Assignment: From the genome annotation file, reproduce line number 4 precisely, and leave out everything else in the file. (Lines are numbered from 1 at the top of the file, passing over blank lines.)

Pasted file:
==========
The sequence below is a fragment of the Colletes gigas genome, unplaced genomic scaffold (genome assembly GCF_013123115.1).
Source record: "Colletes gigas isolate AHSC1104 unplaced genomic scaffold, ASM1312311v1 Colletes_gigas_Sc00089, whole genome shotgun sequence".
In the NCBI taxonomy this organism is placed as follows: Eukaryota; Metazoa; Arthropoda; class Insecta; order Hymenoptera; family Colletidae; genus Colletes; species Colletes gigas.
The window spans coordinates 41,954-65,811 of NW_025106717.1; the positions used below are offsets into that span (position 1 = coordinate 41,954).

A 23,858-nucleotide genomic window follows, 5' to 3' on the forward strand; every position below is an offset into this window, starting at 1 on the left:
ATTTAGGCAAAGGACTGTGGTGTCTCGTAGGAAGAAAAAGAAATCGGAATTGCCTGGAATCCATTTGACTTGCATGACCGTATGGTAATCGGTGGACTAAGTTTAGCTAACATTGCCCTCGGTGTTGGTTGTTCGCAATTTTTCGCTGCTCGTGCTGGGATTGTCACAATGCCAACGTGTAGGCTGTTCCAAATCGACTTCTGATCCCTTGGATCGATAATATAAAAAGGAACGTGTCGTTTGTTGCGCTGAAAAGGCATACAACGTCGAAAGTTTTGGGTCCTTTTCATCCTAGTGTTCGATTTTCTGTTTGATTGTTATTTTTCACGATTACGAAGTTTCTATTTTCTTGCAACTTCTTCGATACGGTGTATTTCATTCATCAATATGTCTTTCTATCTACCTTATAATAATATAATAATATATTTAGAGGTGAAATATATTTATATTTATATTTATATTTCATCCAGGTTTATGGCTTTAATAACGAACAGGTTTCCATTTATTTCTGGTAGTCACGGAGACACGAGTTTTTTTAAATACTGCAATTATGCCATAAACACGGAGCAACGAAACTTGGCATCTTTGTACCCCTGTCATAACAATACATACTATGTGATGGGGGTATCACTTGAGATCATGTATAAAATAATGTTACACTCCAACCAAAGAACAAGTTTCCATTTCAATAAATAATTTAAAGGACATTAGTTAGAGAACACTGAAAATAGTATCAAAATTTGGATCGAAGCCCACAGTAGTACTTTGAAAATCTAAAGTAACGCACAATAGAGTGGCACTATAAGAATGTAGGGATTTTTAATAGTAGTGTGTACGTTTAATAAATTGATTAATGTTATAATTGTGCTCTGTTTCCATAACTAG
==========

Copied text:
The window spans coordinates 41,954-65,811 of NW_025106717.1; the positions used below are offsets into that span (position 1 = coordinate 41,954).